This blog post by Testdriven.io offers an interesting analogy here that compares Flask and Django to bikes and cars, respectively. Expanding on that, both get the job done (getting from one place to another/building a robust backend). Still, one (bike/ Django) is conservational and solely focused on the core essentials to enable viable transportation (build an MVP). In contrast, the other (car/Django), luxuriously, single-handedly provides you with all the support you’ll need for your trip (backend).


Even though lighter is theoretically faster, Flask only marginally beats Django in speed. On paper, Flask is a (2.5x) smaller framework with fewer layers and will therefore be slightly faster. However, one can easily reduce this minor difference by maintaining good coding practices and investing in decent hardware resources. Moreover, Django comes equipped with features that promote rapid development. This minimizes any gap between the two frameworks even more. 

Learning Curve

Because of its minimality, Flask is easier to learn and get started. For instance, it’s much more intuitive and noncomplicated to set up a basic “hello world” application in Flask with just a few lines of code; as opposed to Django’s ‘startproject’ command, which creates a bunch of different files (for app settings, URL routes, and other configurations).

However, if you are in it for the long game, spending some time understanding how to work with Django proves to be worth the effort.


Django ships with an in-built ORM (Object Relational Mapping) solution compatible with several popular relational (SQL) databases like MySQL, PostgreSQL, SQLite, etc.

With Flask, you can work with whichever type of database and mapping solutions you like – through extensions and libraries of your choice. For example, Flask-SQLAlchemy is a popular library for Flask users for managing database interactions using SQLAlchemy, a famous ORM for Python.

Django doesn’t officially support non-SQL databases, so Flask would be an excellent non-restrictive option. However, if you are working with a relational database, the caveat to this independence would be overcoming the associated learning curve (if you are a beginner) and setting up everything yourself.

Flexibility comes at a cost.

Security Measures

Django is one of the more secure frameworks and has implementations in place that provide protection from common attacks such as CSRF (cross-site request forgery), XSS (cross-site scripting), and SQL-injection.

On the other hand, there is no such standard support in Flask. Continuing the same story as before, several third-party extensions (e.g. Flask-security) help establish security protocols but require additional setup. This reliance on third-party, non-standard functionalities most of the time can eventually catch up to your application. For instance, if these extensions are not maintained as much or have undiscovered vulnerabilities, they could open up potential loopholes.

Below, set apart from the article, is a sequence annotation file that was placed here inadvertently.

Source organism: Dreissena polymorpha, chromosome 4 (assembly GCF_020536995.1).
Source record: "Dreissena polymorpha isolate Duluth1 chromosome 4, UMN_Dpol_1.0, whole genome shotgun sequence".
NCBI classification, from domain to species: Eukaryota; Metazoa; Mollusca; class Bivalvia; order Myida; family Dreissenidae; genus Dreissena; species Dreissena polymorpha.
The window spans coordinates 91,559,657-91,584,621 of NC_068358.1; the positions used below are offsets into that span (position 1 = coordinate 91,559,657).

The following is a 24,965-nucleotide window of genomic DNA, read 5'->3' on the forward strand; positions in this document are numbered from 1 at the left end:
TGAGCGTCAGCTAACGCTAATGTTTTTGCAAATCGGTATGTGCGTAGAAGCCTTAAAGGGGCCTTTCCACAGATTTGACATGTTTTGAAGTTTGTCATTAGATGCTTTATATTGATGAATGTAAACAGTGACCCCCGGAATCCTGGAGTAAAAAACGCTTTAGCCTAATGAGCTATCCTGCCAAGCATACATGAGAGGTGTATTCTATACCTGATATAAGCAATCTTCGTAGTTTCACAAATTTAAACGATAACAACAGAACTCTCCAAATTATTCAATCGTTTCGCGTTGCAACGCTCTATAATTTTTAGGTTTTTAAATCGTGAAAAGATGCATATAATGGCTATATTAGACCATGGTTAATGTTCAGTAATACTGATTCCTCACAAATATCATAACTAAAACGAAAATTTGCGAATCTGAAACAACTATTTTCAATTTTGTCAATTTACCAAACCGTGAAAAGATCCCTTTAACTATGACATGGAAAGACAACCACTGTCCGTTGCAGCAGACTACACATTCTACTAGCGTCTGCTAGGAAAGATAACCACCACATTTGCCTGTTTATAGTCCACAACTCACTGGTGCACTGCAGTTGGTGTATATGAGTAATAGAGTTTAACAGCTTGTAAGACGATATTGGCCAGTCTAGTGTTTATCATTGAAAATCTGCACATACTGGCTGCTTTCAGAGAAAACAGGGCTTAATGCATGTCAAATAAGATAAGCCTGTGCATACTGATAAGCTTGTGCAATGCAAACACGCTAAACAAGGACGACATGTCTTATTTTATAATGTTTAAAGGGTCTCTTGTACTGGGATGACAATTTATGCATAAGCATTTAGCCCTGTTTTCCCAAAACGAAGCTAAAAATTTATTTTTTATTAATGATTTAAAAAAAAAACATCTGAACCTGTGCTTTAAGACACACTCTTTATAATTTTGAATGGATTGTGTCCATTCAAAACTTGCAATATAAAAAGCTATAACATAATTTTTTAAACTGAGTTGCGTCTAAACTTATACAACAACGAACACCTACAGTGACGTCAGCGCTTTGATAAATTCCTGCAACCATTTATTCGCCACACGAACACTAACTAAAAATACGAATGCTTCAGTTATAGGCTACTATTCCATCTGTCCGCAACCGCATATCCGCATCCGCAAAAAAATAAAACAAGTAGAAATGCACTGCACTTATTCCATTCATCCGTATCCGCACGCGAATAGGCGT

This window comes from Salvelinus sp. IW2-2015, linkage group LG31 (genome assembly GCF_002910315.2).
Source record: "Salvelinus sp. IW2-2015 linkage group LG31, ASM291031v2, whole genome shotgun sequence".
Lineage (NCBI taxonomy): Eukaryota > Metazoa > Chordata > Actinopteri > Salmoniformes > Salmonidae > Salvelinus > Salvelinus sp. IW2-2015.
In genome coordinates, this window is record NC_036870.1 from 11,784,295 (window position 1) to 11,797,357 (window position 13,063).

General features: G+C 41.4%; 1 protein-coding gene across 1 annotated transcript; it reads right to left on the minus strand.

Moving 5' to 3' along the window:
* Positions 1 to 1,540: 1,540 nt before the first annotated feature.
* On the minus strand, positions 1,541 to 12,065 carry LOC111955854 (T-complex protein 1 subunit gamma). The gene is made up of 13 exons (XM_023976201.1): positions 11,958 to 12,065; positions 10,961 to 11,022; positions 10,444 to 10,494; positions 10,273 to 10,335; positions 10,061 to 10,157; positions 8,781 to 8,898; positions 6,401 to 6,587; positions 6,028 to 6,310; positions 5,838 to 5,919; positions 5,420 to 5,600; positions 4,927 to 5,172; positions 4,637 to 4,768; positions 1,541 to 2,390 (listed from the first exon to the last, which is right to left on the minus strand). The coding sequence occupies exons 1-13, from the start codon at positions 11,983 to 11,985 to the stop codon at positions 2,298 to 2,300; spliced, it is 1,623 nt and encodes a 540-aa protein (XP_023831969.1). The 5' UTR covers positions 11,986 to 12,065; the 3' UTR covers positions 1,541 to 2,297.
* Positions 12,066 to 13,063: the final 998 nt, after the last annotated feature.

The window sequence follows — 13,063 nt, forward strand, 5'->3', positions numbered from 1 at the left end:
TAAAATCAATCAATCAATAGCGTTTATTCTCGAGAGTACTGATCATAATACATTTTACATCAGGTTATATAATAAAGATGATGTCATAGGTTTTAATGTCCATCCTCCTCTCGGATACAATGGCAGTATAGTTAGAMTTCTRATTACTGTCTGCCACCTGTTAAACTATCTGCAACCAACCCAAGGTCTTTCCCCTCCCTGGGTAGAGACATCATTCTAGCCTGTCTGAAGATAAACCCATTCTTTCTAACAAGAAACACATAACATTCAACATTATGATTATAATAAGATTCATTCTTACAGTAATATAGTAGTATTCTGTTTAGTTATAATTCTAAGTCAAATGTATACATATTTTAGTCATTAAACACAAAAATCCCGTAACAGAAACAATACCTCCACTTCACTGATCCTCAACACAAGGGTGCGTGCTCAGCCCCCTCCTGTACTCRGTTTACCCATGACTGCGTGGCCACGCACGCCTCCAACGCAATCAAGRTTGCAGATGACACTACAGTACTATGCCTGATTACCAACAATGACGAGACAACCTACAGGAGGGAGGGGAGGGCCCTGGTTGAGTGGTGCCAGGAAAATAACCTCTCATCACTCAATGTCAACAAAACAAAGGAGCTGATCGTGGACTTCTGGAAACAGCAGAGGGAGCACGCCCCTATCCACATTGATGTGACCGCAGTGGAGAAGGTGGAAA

Other Features: Template Engine, Reusable Code, Admin Panel 

Template Engines

A template engine allows developers to use static templates and inject data into variable placeholders. This proves to be a valuable feature for returning dynamic web pages to the client.

Flask and Django come equipped with broadly similar template engines — Flask uses Jinja2, whereas Django ships with its own. Both frameworks also support the serving of static assets.

Reusable Code

Both Flask and Django do justice to the DRY (don’t repeat yourself) programming principle and enable developers to write reusable, modular code components and group functionalities — through blueprints and ‘applications’. Like the framework itself, Flask’s blueprints are simpler and easier to get started with. You can read more about blueprints here and apps here.

Admin Panel

Another feature that Django offers out of the box is an administrator panel. Django’s admin panel is a user interface for a model-centric overview of your application. It serves as an organization’s internal tool for allowing trusted users to manage site content. 

Flask developers, as usual, rely on external tools such as Flask-Admin for incorporating similar functionality. 

Authorization and authentication in these frameworks follow a similar trend — i.e. are built-in with Django but require external libraries with Flask.

Community, Usage, and Popularity

As far as their communities are concerned, Django has received more activity on Stack Overflow (~300k questions vs ~50k questions).


On Github, however, both projects have received a fair share of open-source community strength.

Even though Flask has been doing slightly better popularity-wise in recent years (Stack Overflow and JetBrains 2021 developer surveys), it seems evident that Django-related discussions span a larger surface area on the internet. Regardless, you’ll receive ample help from the community on any platform with these two popular frameworks.


Which Framework is Right for You?

As I have implied time and time again in this post, there is no winner here. Both frameworks were born with different philosophies, preferences, and use cases in mind. Therefore, it is vital to keep in mind your organization and application requirements, time, knowledge, budget constraints, and use cases before you make a call.

Do you prefer a tool with extra functionalities built-in or the flexibility to choose the components of your liking? Do you want to build a complex application or a simple, small-scale one? Do you prefer stability or flexibility?

You should likely choose Flask for small-scale, simpler applications, MVPs, quick prototypes, and organizations that want more fine-grained control over their project components, whereas Django for larger-scale, complex projects that can work with its predefined assumptions.